Breast cancer prevention drug may cause bone loss

A new study shows that exemestane, an aromatase inhibitor used to prevent breast cancer in postmenopausal women, worsens age-related decreases in bone mineral density.

Researchers from the University Health Network in Toronto led by Angela Cheung, MD, FRCPC, PhD, reported the results of a bone-mineral and bone structure substudy of participants in the Mammary Prevention 3 (MAP.3) trial.

The MAP.3 randomized trial examined the effect of exemestane on preventing breast cancer in more than 4,500 healthy, postmenopausal women who had a high risk for developing the cancer, according to a press release. Three hundred fifty-one women without osteoporosis were included in the bone substudy. They were separated into a control group who received a placebo and a test group who received exemestane. Bone mineral density was measured by x-ray and CT scans.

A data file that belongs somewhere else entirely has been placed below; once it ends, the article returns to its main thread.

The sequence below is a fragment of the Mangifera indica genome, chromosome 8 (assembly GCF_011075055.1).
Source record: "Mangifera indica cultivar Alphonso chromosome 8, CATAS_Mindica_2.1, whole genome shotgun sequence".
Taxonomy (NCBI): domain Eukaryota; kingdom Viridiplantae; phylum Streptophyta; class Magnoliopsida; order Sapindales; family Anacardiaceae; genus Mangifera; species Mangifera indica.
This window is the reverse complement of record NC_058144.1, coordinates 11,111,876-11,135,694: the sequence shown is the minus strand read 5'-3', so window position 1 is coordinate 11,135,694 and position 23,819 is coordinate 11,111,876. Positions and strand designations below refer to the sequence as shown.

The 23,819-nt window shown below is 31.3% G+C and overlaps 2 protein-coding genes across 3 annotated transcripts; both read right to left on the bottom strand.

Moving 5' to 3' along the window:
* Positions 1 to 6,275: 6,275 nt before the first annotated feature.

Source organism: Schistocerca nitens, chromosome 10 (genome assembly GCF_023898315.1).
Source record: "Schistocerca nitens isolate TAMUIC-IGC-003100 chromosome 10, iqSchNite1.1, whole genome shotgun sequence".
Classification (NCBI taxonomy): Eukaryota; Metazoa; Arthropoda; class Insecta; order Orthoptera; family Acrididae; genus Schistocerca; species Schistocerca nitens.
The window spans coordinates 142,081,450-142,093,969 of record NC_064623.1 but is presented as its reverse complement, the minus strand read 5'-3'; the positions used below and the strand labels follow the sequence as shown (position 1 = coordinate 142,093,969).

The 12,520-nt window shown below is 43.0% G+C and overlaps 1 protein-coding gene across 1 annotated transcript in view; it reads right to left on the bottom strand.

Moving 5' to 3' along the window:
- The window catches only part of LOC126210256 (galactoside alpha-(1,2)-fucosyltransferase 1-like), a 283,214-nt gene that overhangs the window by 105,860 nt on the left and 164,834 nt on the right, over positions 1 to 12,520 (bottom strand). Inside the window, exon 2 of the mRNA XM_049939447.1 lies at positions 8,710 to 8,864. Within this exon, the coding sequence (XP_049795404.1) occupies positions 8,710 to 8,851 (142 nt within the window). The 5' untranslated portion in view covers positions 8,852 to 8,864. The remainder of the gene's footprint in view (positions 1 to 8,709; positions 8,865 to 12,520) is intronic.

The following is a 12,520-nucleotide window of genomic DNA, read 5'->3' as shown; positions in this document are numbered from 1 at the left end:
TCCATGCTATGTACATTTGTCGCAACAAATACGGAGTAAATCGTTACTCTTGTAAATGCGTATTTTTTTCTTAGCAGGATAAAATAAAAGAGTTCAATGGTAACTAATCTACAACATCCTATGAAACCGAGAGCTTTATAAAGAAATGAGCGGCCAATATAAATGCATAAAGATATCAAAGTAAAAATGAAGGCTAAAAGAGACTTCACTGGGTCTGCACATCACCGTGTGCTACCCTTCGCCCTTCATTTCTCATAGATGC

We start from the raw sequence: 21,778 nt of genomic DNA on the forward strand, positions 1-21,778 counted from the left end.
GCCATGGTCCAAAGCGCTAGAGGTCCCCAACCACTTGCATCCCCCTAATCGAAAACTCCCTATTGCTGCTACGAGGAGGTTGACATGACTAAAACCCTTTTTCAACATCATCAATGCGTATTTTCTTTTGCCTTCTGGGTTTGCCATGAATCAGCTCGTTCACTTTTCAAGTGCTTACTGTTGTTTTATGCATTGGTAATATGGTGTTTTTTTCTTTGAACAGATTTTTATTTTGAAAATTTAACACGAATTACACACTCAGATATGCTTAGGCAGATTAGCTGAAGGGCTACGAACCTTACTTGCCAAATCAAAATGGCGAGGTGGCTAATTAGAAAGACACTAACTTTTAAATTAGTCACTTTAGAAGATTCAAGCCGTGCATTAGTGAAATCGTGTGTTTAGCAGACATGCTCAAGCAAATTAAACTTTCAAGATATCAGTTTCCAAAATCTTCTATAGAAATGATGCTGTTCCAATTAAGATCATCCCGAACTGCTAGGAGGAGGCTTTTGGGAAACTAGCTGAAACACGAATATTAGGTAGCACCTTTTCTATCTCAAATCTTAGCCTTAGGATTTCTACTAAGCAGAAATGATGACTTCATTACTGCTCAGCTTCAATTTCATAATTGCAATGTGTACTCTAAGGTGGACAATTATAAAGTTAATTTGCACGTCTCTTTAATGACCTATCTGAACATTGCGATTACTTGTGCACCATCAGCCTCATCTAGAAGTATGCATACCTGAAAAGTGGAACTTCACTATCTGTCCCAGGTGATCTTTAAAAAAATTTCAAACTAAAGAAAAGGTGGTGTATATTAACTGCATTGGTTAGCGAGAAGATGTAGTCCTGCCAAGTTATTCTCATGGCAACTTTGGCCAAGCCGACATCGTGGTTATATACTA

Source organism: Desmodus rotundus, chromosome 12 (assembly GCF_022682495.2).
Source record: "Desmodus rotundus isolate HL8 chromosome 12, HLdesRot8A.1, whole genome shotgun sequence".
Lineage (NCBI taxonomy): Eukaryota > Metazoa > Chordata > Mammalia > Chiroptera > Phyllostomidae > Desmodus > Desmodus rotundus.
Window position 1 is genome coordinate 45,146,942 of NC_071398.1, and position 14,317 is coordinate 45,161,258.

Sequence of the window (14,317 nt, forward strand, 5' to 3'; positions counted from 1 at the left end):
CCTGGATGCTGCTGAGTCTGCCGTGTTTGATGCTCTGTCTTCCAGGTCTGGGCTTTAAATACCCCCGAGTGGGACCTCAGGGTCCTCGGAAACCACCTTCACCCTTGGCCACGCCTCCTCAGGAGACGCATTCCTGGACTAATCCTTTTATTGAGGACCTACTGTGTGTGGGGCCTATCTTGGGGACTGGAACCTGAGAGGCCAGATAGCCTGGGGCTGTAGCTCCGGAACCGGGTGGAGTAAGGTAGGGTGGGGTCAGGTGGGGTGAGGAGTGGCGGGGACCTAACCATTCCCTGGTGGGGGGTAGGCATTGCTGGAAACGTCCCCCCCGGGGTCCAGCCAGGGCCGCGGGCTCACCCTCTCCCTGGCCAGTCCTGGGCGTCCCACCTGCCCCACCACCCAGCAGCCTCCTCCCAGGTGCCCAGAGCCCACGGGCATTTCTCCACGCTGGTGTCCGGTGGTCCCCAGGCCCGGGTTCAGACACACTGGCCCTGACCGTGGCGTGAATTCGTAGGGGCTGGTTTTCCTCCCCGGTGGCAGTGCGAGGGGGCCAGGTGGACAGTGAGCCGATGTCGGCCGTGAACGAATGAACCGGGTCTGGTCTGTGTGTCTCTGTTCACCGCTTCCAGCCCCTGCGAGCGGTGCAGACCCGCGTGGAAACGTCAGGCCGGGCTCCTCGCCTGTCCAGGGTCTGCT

Exemestane reduced the risk of developing cancer by 65% compared with the placebo group. However, after taking the drug for 2 years, the test group had a significant loss of bone mineral density at the distal radius and distal tibia compared with their levels at the start of the study. Additionally, the cortical thickness and area decreased by almost 8% in the test group compared with a 1% decrease in the control group. This finding is especially important because 80% of fractures in old age are the result of a loss of cortical bone.

“Women considering exemestane for the primary prevention of breast cancer should weigh their individual risks and benefits. For women taking exemestane, regular bone monitoring plus adequate calcium and vitamin D supplementation are important. Long-term studies are needed to assess the effect of our findings on fracture risk,” the authors stated in the release.

The study was published online ahead of print in Lancet Oncology.

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